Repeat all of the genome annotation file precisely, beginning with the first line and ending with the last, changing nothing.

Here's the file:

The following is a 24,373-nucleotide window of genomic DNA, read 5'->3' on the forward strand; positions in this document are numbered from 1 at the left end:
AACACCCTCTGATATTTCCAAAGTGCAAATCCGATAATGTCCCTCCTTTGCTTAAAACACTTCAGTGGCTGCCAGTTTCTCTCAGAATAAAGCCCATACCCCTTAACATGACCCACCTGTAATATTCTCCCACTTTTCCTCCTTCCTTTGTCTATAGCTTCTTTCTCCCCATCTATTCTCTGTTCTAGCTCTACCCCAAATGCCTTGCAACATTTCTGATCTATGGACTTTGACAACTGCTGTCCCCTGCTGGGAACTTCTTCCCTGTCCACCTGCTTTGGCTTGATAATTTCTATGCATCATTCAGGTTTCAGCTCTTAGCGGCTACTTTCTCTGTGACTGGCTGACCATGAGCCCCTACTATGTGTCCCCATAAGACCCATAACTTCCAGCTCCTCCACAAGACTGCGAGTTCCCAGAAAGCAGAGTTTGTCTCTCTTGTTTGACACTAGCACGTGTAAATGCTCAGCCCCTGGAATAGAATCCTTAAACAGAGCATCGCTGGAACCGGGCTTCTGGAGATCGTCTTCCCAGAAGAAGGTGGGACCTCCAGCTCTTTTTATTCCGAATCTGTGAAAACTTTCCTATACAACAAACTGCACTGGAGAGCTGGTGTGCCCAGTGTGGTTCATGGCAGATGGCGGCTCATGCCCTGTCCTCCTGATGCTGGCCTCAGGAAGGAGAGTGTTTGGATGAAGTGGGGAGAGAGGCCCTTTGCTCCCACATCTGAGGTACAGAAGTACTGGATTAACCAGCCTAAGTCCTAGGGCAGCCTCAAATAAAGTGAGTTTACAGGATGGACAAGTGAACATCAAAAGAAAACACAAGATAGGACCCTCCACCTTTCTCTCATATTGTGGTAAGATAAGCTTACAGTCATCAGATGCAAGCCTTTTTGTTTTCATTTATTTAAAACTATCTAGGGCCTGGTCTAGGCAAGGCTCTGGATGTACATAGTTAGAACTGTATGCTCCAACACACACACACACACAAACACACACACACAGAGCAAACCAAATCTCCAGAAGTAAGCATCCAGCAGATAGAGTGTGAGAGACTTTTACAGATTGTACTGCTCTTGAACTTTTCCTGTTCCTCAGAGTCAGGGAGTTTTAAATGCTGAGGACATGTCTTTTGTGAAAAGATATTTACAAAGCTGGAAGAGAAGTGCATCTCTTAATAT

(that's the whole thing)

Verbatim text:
The following is a 24,373-nucleotide window of genomic DNA, read 5'->3' on the forward strand; positions in this document are numbered from 1 at the left end:
AACACCCTCTGATATTTCCAAAGTGCAAATCCGATAATGTCCCTCCTTTGCTTAAAACACTTCAGTGGCTGCCAGTTTCTCTCAGAATAAAGCCCATACCCCTTAACATGACCCACCTGTAATATTCTCCCACTTTTCCTCCTTCCTTTGTCTATAGCTTCTTTCTCCCCATCTATTCTCTGTTCTAGCTCTACCCCAAATGCCTTGCAACATTTCTGATCTATGGACTTTGACAACTGCTGTCCCCTGCTGGGAACTTCTTCCCTGTCCACCTGCTTTGGCTTGATAATTTCTATGCATCATTCAGGTTTCAGCTCTTAGCGGCTACTTTCTCTGTGACTGGCTGACCATGAGCCCCTACTATGTGTCCCCATAAGACCCATAACTTCCAGCTCCTCCACAAGACTGCGAGTTCCCAGAAAGCAGAGTTTGTCTCTCTTGTTTGACACTAGCACGTGTAAATGCTCAGCCCCTGGAATAGAATCCTTAAACAGAGCATCGCTGGAACCGGGCTTCTGGAGATCGTCTTCCCAGAAGAAGGTGGGACCTCCAGCTCTTTTTATTCCGAATCTGTGAAAACTTTCCTATACAACAAACTGCACTGGAGAGCTGGTGTGCCCAGTGTGGTTCATGGCAGATGGCGGCTCATGCCCTGTCCTCCTGATGCTGGCCTCAGGAAGGAGAGTGTTTGGATGAAGTGGGGAGAGAGGCCCTTTGCTCCCACATCTGAGGTACAGAAGTACTGGATTAACCAGCCTAAGTCCTAGGGCAGCCTCAAATAAAGTGAGTTTACAGGATGGACAAGTGAACATCAAAAGAAAACACAAGATAGGACCCTCCACCTTTCTCTCATATTGTGGTAAGATAAGCTTACAGTCATCAGATGCAAGCCTTTTTGTTTTCATTTATTTAAAACTATCTAGGGCCTGGTCTAGGCAAGGCTCTGGATGTACATAGTTAGAACTGTATGCTCCAACACACACACACACACAAACACACACACACAGAGCAAACCAAATCTCCAGAAGTAAGCATCCAGCAGATAGAGTGTGAGAGACTTTTACAGATTGTACTGCTCTTGAACTTTTCCTGTTCCTCAGAGTCAGGGAGTTTTAAATGCTGAGGACATGTCTTTTGTGAAAAGATATTTACAAAGCTGGAAGAGAAGTGCATCTCTTAATAT